Canada Day on Granville Island

Cana­da Day on Granville Island

The Seal pokes up his head

The Seal pokes up his head

Canada Day Cookies

Saw these cook­ies cool­ing off a few days before

A Bit of an Ode to Granville Island

Entrance to Granville Island at Dusk

Entrance to Granville Island at Dusk

I often tell peo­ple that liv­ing near and shop­ping reg­u­lar­ly for food at Granville Island has ‘changed my life’. It’s true, and I thought I’d spend a lit­tle time try­ing to explain how and why.

First of all, it’s changed the food that I buy. I rarely get food that comes in a box or is pre-processed, and get most­ly fresh meat and veg­eta­bles. The things I do buy that are cooked or pre­pared include sausages and oth­er meats and paté from Oya­ma Sausage com­pa­ny, soup from the Stock Mar­ket soup kitchen, the occa­sion­al pie (dessert or entree) from À la Mode, and bread from any of the 3 bak­eries (French — La Baguette & L’Echalote, Arti­sanal — Ter­ra Breads, or English/North Amer­i­can — Stew­arts). I try to buy what’s in sea­son (although that can be hard in Jan­u­ary or Feb­ru­ary), and look for­ward to cer­tain months when I know some­thing will be appear­ing and grad­u­al­ly (or swift­ly) going down in price. We are about to hit the sum­mer fruit sea­son, and I love see­ing the arrival of peach­es, apri­cots, plums and blue­ber­ries. Because of this, I’ve learned which ven­dors have the best of each vari­ety of fruit, veg­etable or meat. While I do get some organ­ic veg­eta­bles (onions and pota­toes), I also try to buy things that are grown local­ly. Again, this makes the win­ter months a time when I have to com­pro­mise a bit, but most of the year it’s quite possible.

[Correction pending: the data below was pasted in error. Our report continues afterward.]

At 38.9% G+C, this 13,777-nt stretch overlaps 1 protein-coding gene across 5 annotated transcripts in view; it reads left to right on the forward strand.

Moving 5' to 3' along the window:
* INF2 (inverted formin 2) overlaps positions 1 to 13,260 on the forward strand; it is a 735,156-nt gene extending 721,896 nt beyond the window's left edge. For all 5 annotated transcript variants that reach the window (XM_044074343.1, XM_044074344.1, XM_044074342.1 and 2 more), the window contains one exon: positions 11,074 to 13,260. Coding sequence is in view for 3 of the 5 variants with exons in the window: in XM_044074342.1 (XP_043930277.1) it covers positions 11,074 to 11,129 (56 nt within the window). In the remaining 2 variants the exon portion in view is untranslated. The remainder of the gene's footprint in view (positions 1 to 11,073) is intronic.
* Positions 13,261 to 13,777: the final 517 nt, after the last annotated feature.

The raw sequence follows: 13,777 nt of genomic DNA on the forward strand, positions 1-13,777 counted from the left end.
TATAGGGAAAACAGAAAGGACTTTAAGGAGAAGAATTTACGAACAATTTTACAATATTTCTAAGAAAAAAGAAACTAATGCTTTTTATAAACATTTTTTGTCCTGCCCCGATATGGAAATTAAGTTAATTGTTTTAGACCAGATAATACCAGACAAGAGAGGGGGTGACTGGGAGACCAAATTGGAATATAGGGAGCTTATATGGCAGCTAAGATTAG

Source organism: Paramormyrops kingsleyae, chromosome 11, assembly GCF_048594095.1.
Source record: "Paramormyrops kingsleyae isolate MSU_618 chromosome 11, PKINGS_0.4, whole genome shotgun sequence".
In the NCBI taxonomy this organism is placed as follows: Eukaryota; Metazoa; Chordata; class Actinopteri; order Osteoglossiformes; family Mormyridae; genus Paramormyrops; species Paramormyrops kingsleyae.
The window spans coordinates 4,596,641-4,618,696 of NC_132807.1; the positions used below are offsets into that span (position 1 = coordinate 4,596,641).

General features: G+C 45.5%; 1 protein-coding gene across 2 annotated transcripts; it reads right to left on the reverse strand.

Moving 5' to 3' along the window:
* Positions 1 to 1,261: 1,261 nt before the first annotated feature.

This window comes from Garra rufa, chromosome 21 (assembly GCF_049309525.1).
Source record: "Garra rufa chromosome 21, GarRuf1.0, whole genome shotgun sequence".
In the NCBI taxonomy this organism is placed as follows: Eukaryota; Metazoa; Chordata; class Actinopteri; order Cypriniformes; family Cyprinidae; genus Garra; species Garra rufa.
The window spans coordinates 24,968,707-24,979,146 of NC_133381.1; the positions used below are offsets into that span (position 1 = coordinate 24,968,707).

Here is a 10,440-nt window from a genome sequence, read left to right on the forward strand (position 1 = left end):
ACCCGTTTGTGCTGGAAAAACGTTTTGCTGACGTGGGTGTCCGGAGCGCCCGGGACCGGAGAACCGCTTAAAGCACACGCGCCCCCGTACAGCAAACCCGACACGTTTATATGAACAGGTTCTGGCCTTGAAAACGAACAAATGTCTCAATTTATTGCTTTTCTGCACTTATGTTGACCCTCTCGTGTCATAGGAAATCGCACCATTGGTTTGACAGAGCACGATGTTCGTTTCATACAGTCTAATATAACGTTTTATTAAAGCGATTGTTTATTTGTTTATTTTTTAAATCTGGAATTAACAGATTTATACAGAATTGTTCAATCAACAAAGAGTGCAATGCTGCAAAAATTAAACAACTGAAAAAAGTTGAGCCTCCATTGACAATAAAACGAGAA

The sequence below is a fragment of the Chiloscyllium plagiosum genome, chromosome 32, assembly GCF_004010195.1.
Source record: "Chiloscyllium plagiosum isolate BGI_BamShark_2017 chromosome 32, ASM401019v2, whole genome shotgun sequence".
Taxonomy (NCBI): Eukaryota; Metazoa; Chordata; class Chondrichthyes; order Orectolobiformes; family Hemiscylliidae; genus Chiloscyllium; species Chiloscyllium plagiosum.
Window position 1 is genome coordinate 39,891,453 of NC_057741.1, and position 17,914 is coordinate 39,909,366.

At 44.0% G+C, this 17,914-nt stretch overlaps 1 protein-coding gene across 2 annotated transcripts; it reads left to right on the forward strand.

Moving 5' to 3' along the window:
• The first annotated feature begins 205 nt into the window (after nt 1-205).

We are very lucky in that we live a short walk from the mar­ket, and I quite frankly can’t imag­ine liv­ing far­ther away from it. The fact that we walk there and car­ry our gro­ceries back adds just a lit­tle bit of exer­cise (or at least the excuse to go out­side and get some air, even if the weath­er is rainy or sim­ply drea­ry.) For the vast major­i­ty of vis­i­tors to Granville Island, the mar­ket is a curios­i­ty, a kind of liv­ing muse­um of the way peo­ple used to shop for food (and still do in many oth­er coun­tries out­side of North Amer­i­ca). I’m always amused to see some­one tak­ing a pho­to­graph of a stack of cher­ries or straw­ber­ries (although they are pret­ty); They’re get­ting a snap­shot of my gro­cery store, and in a few cas­es where they flood the aisle and are obliv­i­ous to the rest of us, I wish they’d just get out of the way and let me get on my shop­ping. That does­n’t hap­pen too often, but some days, when a tourist bus lets off, the mar­ket has to walk the thin line between attrac­tion and gro­cery store.